Author Topic: Chapter 4  (Read 9478 times)

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Offline Daen

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Chapter 4
« on: August 25, 2022, 04:41:08 AM »
Chapter 4

Meera took him back to the office building, to the basement training area, to get him familiar with the weapons down there. The club he’d tried to use was a variation of a kanabo, which was apparently a traditional Grimm weapon. While Meera approved of his choice, her first priority was to get his marksmanship up to her exacting standards.

Gil had never shot a gun before, much less a crossbow, but Meera insisted he learn. He started with handguns, probably military issue, and then moved up to the more powerful rifles. They seemed to have a wide selection, which suggested Tyler had connections within the US Military or Intelligence communities.

There was something thrilling in feeling the recoil, and watching the damage done to the target. They weren’t using paper cutouts, either. Meera had set up full-scale ballistic gel targets, and arranged them to simulate various shifters he might end up facing. He always aimed for the shoulder or side though, even in this practice. He hoped she would assume he was just a bad shot.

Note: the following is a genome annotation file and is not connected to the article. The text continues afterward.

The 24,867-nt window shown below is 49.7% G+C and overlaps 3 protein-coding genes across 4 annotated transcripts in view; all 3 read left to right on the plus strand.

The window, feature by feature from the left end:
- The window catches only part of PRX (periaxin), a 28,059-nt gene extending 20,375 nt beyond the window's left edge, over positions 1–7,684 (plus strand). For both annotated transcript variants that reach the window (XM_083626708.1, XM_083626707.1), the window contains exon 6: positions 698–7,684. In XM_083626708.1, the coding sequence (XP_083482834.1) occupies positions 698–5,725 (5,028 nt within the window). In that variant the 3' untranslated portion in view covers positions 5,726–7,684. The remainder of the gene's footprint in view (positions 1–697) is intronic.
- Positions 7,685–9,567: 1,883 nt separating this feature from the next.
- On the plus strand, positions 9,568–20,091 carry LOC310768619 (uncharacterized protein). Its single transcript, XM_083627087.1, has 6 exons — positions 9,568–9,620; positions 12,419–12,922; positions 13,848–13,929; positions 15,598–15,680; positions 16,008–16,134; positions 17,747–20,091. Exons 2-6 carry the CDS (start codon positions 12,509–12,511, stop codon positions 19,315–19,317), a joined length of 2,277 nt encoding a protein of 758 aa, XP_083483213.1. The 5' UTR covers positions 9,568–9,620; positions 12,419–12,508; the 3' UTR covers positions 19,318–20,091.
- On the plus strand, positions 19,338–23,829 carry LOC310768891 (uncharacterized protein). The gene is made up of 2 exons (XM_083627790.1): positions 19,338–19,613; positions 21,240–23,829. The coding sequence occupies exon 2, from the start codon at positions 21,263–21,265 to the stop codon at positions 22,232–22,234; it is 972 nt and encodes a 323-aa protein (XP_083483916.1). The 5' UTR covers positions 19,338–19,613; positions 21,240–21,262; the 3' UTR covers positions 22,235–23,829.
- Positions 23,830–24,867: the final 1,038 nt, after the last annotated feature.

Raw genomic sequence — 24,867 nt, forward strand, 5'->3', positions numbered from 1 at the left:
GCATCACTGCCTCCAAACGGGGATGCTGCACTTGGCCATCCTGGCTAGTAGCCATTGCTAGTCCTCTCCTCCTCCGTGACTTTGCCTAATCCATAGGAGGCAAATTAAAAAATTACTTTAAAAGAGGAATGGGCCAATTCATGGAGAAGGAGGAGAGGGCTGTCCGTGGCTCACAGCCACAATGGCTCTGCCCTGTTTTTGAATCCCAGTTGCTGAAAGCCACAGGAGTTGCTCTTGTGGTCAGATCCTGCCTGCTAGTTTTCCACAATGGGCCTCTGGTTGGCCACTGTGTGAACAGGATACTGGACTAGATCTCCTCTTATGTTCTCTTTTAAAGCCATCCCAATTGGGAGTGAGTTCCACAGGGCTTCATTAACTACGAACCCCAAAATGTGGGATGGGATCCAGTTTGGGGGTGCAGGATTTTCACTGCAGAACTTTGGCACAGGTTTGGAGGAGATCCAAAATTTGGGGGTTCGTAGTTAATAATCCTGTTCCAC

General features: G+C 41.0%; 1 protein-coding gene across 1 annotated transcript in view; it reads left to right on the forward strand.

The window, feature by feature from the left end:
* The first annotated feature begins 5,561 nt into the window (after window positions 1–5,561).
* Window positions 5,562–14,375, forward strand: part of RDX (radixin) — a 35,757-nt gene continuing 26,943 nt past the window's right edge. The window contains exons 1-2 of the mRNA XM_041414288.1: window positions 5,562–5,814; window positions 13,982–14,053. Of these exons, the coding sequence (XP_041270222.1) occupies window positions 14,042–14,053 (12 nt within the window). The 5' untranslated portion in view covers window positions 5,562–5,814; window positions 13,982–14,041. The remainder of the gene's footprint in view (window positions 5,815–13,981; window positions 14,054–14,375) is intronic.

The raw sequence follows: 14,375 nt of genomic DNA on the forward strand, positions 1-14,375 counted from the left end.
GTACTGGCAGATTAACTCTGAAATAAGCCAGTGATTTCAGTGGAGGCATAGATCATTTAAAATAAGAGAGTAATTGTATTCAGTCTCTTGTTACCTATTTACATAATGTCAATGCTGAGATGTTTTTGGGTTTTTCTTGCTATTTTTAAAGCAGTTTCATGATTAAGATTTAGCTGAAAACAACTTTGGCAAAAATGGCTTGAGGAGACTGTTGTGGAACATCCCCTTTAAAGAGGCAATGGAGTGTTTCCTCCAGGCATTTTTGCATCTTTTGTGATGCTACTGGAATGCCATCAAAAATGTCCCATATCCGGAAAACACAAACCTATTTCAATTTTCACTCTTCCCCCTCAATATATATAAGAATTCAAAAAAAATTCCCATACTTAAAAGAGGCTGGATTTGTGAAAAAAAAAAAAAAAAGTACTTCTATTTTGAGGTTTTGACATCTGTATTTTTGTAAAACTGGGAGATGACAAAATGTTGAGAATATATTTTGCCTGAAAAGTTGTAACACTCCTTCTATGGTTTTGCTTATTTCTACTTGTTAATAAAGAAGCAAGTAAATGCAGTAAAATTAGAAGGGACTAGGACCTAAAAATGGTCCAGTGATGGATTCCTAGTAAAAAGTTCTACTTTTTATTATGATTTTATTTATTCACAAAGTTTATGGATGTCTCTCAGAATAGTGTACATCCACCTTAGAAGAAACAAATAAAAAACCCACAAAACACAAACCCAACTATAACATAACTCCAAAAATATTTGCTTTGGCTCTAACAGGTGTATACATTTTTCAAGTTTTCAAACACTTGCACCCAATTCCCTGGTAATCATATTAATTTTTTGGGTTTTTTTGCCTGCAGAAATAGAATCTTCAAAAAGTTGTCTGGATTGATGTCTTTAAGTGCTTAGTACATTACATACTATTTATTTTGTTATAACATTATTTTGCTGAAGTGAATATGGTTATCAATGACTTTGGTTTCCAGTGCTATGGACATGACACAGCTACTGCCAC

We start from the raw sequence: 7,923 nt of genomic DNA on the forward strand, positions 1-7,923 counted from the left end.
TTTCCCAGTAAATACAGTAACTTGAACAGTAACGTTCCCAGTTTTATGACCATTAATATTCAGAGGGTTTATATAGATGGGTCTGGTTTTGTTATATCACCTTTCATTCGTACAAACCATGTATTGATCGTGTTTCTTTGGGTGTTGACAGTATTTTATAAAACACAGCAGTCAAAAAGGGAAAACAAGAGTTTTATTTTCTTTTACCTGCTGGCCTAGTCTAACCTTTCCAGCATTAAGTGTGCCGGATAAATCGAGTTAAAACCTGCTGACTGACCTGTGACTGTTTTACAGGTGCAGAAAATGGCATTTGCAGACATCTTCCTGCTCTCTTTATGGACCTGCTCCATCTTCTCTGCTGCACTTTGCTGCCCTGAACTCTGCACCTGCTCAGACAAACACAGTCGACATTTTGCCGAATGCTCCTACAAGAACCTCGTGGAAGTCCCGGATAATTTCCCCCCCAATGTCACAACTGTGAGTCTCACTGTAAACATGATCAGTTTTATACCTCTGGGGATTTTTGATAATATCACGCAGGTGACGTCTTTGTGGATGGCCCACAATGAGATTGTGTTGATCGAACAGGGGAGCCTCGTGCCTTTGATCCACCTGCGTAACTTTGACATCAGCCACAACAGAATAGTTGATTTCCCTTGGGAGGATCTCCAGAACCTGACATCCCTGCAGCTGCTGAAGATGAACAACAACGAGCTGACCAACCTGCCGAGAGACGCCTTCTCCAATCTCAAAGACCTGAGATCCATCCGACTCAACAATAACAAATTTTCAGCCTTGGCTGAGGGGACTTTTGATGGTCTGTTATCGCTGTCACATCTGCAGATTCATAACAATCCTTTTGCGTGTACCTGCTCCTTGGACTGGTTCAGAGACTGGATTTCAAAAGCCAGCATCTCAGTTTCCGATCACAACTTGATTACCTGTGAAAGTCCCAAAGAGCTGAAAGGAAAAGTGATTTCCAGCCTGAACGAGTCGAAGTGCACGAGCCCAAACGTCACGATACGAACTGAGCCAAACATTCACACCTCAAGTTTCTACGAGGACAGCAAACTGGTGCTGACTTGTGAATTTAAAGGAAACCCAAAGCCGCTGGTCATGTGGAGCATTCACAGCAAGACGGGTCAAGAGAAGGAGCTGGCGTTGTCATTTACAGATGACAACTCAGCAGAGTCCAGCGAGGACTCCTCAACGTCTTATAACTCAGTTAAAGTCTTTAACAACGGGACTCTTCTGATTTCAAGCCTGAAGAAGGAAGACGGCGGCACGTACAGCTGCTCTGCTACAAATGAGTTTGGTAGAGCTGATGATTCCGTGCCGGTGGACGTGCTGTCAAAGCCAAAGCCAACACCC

She caught on pretty quick, though. “You’re shooting off-center on purpose. Why?”

After he mentioned the Hippocratic Oath that even EMTs had to take, she shook her head. “It doesn’t apply here. These shifters will kill you if given the chance. Some of them are bullet-resistant, or even bulletproof in Stage Three! You can’t afford to be such an idealist!”

“Hey!” He countered. “I’m not a Grimm yet, remember? I’m a low-priority target to them, and I might always be that way. What I definitely am is a medic. I’ve never taken a life before, but I’ve seen a lot of people die over the years. I’m not adding to the pile, even if it’s someone who wants to throw me onto that pile.”

“Then you’re already dead,” she said fatalistically.

“Maybe so, but you have to train me anyway, right? Just give me the basics. If and when my Grimm comes in, I’ll consider learning more, but this is as far as I go for now. If it’s not safe to go back to Portugal yet, I’ll stay here and help with my medical skills. That’s my final offer.” He said it as if he was in a negotiation, but they both knew it wasn’t. She couldn’t force him to learn things he didn’t want to, short of killing him, anyway. Even that fight back at the house had been uncomfortably close to the ‘do no harm’ line, as far as he was concerned.

Despite obviously disagreeing with his choice, Meera did seem to respect him a little more after that. She probably valued people standing up for themselves.

After endurance and combat training, of which she assured him this was the first session of many, they went on to book learning. Or rather, he did. Blip came in to replace her at that point, as she was needed elsewhere. Blip led a sweating Gil over to the computer room and began to run through some of the most commonly-encountered shifters out there. And the most dangerous ones.

Gil realized he didn’t smell too good right now, and that shifters probably had enhanced noses, even in Stage One. He apologized about it, but Blip just smiled. “I’m used to it; don’t worry. Meera used to have the same concerns when she was new at this.”